When the U.S. military opened up all combat positions to women earlier this year, there were already more than 200,000 women — including me — serving in our armed forces. That number will grow as more women answer the call to serve. After we have done our duty and return home as veterans, what kind of life should we expect?
I’m trying to answer that question right now. As I wind down my military career after 14 years of service, what I want most is a normal life. The U.S. Department of Veterans Affairs is supposed to help me make that transition, but how can I trust the VA will treat me with dignity and respect when there are so many examples in recent years of the department letting us down?
Everything I’ve learned from the news or heard from other veterans suggests that I could fall victim to excessive wait times at VA medical facilities, unaccountable and negligent staff, or compassionless treatment.
None of that will help me find the normal life I’m seeking.
My military service involved extremely high-stress assignments, oftentimes with lives on the line. I provided close air support for ground troops, covering their backs and keeping them safe. Like many veterans in such situations, I’m now suffering from post-traumatic stress disorder, more commonly known as PTSD.
I thought I’d be able to turn to the VA for care when I left the military, but as I transition into civilian life and join the ranks of Florida’s more than 150,000 female veterans, I have a growing list of concerns. I haven’t even begun receiving VA benefits, but already I feel like I’m being treated like a number. To qualify for benefits, I must undergo extensive medical evaluation, but the process has been bureaucratic and insensitive. I’ve faced a mountain of paperwork and receive evaluations from doctors without experience treating patients with PTSD.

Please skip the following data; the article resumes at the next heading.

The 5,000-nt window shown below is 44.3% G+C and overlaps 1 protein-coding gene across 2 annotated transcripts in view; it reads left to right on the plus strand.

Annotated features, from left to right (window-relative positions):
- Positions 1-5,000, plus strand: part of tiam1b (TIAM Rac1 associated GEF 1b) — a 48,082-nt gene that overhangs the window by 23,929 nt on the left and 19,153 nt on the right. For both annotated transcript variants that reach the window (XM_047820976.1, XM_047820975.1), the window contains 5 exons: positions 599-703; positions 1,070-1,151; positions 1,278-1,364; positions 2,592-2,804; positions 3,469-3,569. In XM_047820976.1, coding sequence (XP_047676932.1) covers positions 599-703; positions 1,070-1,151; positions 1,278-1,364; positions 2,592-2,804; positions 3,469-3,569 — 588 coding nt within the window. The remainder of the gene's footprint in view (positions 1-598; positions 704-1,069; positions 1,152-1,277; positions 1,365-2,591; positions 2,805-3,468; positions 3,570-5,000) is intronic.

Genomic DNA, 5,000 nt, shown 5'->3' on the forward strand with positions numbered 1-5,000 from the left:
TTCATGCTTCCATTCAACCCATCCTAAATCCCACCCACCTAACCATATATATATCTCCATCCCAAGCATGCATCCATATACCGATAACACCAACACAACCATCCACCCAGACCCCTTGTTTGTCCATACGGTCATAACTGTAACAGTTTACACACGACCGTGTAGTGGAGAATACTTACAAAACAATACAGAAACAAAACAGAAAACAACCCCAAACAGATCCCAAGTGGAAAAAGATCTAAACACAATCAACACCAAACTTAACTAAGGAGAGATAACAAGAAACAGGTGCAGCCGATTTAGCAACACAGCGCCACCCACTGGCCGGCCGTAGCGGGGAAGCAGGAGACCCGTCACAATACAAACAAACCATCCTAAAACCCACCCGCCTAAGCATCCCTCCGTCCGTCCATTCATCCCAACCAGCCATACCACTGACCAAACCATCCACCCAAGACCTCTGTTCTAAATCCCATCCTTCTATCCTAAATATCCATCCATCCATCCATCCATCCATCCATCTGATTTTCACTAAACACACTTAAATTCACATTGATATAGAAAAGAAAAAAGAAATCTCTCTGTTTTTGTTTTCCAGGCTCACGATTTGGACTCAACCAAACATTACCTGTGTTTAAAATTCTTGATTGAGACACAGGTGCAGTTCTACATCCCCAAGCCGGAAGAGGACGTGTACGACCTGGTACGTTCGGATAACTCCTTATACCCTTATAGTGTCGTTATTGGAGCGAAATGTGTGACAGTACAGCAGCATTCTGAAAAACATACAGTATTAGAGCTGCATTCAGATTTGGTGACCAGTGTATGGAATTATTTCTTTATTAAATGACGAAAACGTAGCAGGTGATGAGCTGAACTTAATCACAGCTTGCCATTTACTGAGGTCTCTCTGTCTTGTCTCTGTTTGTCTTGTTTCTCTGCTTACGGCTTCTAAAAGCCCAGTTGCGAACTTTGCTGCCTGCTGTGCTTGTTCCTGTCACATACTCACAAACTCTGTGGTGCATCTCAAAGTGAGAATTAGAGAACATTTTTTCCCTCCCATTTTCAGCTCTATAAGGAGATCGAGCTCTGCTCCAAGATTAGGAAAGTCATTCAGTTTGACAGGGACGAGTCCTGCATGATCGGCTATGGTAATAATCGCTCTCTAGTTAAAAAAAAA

How much worse will it be when I have to rely on VA health care? A female veteran I know, who is also suffering PTSD and receives VA care, warns me to expect an impersonal regimen of pills.
News from around the country shows that her experience isn’t unique. The Tomah, Wis., veterans’ hospital, for example, has become infamous for its overreliance on pills. Known as “Candyland” for how easy it was to obtain opioids, at least one veteran — Jason Simcakoski — died there as a result of overmedication. This appears to be a long and ongoing problem; studies show that as far back as 2005, veterans receiving VA care were up to twice as likely to die from an opioid overdose as the civilian population.
Although there are surely many VA doctors providing the highest standard of care and doing far more than dispensing pills, there’s no guarantee they’ll be the ones treating me. As I experience anxiety about the quality of my care, I realize I’m far from the only one in this predicament. One study shows that as many as 17 percent of veterans since the Vietnam War suffer from PTSD. We shouldn’t have to leave our health to chance.
The VA isn’t doing enough to change this. The department frequently blames its budget for problems, but that budget has grown from $97.7 billion to $163 billion over the past seven years, even as quality steadily has declined. Money isn’t the problem.
VA officials must focus on providing veterans with health-care choices, maintaining accountable and professional staff, and guaranteeing we won’t slip through the cracks. There’s no secret to caring for female veterans; we just want to be treated like human beings.
As more women re-enter civilian life, we must form a support system and work to help each other, as well as ensure the VA does its part. Florida has the third-largest female veteran population, and we can be an army for change if we work together.
Men and women who serve with distinction and valor will inspire future generations to do the same. Our country’s treatment of these heroes when they return home to civilian life should be just as inspiring.